5. Popigai Impact Structure Modeling: Morphology and Worldwide Ejecta

    NASA Technical Reports Server (NTRS)

    Ivanov, B. A.; Artemieva, N. A.; Pierazzo, E.

    2004-01-01

    The approx. 100 km in diameter, 35.7 0.2 Ma old Popigai structure [1], northern Siberia (Russia), is the best-preserved of the large terrestrial complex crater structures containing a central-peak ring [2- 4]. Although remotely located, the excellent outcrops, large number of drill cores, and wealth of geochemical data make Popigai ideal for the general study of the cratering processes. It is most famous for its impact-diamonds [2,5]. Popigai is the best candidate for the source crater of the worldwide late Eocene ejecta [6,7].

  6. Impact ejecta in upper Eocene deposits at Massignano, Italy

    NASA Astrophysics Data System (ADS)

    Glass, Billy P.; Liu, Shaobin; Montanari, Alessandro

    2004-04-01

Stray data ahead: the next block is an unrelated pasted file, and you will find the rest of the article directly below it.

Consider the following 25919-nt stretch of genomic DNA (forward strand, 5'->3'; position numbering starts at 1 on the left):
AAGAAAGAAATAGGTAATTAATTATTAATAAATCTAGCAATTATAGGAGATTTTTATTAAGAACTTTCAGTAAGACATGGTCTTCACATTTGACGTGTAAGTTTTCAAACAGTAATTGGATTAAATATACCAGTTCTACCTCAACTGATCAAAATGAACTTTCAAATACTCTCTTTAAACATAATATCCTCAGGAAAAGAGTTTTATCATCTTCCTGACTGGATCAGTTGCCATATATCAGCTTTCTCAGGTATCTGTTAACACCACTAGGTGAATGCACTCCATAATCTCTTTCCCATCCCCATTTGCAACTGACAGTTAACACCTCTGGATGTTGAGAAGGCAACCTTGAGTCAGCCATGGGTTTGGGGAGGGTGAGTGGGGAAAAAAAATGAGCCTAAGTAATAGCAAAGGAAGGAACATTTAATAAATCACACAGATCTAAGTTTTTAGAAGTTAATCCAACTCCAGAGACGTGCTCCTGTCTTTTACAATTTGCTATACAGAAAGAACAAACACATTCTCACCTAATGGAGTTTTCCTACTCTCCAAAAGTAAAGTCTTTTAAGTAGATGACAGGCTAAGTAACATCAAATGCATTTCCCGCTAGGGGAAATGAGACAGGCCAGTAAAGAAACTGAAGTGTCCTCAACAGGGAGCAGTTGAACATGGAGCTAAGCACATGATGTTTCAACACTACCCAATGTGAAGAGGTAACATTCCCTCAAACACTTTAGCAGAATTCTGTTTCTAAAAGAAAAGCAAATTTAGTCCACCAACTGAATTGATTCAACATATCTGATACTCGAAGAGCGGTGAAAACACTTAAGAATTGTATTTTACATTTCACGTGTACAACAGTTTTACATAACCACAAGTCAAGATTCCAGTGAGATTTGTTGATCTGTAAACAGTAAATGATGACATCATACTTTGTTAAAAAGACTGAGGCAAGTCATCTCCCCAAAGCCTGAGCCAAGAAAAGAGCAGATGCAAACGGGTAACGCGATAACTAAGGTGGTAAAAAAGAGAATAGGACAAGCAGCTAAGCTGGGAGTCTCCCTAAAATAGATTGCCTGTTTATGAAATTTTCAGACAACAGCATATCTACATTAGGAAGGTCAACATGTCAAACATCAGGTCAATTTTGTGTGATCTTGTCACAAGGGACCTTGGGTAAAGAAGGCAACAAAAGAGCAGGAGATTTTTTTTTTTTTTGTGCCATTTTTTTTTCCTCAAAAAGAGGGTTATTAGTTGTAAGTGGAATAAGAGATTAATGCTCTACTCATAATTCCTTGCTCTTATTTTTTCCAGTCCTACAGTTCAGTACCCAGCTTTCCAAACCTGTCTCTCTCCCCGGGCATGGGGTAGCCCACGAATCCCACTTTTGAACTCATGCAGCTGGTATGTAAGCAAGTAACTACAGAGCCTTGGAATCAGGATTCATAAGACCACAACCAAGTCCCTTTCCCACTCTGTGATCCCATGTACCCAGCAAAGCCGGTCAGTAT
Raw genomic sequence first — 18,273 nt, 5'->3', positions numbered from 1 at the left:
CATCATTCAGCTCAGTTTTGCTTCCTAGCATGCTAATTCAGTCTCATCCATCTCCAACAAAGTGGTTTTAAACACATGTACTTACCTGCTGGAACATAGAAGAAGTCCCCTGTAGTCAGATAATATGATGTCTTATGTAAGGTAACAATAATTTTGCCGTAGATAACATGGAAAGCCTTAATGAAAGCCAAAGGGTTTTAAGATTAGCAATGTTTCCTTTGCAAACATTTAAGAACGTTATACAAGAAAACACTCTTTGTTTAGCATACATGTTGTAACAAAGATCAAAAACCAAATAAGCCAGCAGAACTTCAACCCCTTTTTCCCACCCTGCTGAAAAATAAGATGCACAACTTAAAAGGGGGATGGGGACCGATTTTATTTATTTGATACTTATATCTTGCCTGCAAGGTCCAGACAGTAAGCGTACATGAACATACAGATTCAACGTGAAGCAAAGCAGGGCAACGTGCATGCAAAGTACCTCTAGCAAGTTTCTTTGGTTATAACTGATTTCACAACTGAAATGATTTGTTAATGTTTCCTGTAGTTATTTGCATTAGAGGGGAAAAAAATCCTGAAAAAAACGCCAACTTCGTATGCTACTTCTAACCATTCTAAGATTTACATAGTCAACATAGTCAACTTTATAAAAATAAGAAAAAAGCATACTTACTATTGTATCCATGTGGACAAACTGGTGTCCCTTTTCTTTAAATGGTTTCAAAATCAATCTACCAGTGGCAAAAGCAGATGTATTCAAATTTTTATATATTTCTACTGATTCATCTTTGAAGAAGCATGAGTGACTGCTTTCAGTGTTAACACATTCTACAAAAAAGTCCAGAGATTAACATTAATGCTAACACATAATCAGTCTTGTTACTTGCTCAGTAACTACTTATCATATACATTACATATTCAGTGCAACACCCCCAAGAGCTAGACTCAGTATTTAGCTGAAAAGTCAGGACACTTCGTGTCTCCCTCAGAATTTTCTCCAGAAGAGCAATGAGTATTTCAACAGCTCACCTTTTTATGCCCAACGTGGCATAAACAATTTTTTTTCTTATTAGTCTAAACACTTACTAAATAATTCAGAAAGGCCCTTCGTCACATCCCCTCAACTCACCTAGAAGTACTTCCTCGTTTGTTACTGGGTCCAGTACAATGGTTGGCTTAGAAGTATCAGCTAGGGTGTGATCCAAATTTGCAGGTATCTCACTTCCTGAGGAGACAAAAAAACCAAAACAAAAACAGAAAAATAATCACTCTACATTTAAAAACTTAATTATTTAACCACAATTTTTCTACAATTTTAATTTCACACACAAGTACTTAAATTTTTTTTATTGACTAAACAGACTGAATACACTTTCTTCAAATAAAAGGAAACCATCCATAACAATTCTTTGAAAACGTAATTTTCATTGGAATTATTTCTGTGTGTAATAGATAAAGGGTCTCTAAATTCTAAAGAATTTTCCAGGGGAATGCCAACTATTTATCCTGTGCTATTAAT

Previous workers have shown that an impact ejecta layer at Massignano, Italy contains a positive Ir anomaly, flattened spheroids (pancake spherules), Ni-rich spinel crystals, and shocked quartz with multiple sets of planar deformation features. Because of sample sizes and work by different investigators, it was not clear if the shocked quartz is associated with the Ir anomaly and pancake spherules or if it belongs to a separate impact event. To address this problem, we carried out a high-resolution stratigraphic study of this ejecta layer. The ejecta layer was sampled continuously at 1 cm intervals in two adjacent columns. The carbonate was removed with dilute HCl, and the noncarbonate fraction was gently sieved. Pancake spherules were recovered from the 250-500 mm size fraction and counted. At the peak abundance, the number of pancake spherules in the 250-500 mm size fraction is about 6-7/g of sample. The pancake spherules removed from the 250-500 mm size fraction are mostly translucent to opaque pale green, but some have a grey color or dark opaque patches due to a coating of Ni- and Cr-rich spinel crystals. Energy-dispersive X-ray analysis and X-ray diffraction data indicate that the green spherules are composed of iron-rich smectite, probably nontronite. Black opaque spinel stringers (dark spinel-rich pancake spherules), usually <200 mm across, can be seen in a polished section of a block that includes the ejecta layer. None of the dark spinel-rich pancake spherules were recovered from the sieved non-carbonate fraction due to their fragile nature, but we believe that they are from the same impact event as the green pancake spherules. The <250 mm size fractions from both columns were disaggregated using ultrasonics and re-sieved. The 63-125 mm size fractions were then searched for shocked quartz using a petrographic microscope. At the peak-abundance level, the number of shocked quartz grains in the 63-125 mm size fraction is about 7/g of sample. Some of the